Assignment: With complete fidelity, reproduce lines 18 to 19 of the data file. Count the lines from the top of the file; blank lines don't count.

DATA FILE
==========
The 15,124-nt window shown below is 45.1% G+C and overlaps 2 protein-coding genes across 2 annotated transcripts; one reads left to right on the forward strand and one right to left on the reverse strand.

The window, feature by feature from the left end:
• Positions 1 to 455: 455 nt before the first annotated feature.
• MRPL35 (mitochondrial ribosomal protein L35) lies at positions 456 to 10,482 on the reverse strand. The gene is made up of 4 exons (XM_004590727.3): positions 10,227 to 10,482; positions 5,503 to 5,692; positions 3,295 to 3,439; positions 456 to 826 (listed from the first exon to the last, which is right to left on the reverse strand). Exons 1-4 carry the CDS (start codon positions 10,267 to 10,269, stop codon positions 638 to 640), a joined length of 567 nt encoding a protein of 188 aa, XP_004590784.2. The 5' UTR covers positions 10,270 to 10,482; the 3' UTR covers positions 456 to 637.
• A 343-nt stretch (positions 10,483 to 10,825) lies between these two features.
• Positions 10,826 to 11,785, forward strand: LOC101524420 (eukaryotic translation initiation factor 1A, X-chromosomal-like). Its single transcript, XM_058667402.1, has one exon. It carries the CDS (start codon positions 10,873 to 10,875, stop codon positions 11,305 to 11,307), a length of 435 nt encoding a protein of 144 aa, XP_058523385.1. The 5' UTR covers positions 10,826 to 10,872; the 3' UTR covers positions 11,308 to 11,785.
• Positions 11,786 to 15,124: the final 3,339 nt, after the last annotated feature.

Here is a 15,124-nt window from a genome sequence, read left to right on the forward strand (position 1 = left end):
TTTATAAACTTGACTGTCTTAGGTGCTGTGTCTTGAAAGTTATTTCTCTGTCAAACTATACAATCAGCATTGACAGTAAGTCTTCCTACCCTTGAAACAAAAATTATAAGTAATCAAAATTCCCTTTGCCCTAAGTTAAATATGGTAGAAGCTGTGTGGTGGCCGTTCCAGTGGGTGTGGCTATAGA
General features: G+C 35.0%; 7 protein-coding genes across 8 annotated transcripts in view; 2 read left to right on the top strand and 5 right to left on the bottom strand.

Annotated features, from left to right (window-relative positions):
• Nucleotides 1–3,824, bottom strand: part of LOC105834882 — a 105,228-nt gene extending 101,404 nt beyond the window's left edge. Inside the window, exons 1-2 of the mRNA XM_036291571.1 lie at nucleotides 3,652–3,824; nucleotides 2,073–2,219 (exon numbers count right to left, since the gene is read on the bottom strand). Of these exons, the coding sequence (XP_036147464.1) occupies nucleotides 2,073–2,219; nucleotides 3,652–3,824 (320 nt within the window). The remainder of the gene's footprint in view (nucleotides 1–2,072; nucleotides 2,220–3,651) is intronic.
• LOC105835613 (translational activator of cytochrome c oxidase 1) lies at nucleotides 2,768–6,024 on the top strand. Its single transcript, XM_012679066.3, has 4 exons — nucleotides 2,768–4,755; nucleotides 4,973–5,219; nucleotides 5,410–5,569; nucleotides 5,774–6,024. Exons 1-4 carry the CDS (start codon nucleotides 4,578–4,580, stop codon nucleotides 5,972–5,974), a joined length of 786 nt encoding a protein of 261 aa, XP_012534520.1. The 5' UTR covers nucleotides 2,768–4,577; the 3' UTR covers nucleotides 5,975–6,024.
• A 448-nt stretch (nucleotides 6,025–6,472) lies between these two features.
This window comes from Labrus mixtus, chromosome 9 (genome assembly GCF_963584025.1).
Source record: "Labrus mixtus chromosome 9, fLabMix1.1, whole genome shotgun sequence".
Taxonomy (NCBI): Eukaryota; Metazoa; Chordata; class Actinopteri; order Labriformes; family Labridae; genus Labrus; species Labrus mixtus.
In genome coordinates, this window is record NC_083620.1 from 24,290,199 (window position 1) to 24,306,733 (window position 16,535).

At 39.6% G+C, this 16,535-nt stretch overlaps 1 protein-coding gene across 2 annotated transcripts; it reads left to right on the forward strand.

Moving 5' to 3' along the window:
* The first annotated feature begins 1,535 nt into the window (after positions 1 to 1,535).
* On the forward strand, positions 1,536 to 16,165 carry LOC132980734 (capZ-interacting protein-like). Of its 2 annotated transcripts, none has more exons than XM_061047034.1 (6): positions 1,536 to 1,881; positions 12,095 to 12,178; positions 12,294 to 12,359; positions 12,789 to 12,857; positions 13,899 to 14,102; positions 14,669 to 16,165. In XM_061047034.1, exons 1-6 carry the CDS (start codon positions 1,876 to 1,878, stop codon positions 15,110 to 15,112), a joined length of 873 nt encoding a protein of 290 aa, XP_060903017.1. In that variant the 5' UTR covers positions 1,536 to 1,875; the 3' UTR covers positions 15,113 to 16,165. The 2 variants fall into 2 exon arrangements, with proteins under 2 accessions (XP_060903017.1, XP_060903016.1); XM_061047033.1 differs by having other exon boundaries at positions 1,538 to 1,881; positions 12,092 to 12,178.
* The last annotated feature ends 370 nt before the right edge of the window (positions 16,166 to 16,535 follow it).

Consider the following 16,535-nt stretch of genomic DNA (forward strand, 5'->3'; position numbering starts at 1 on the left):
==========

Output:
In genome coordinates, this window is record NC_083620.1 from 24,290,199 (window position 1) to 24,306,733 (window position 16,535).

At 39.6% G+C, this 16,535-nt stretch overlaps 1 protein-coding gene across 2 annotated transcripts; it reads left to right on the forward strand.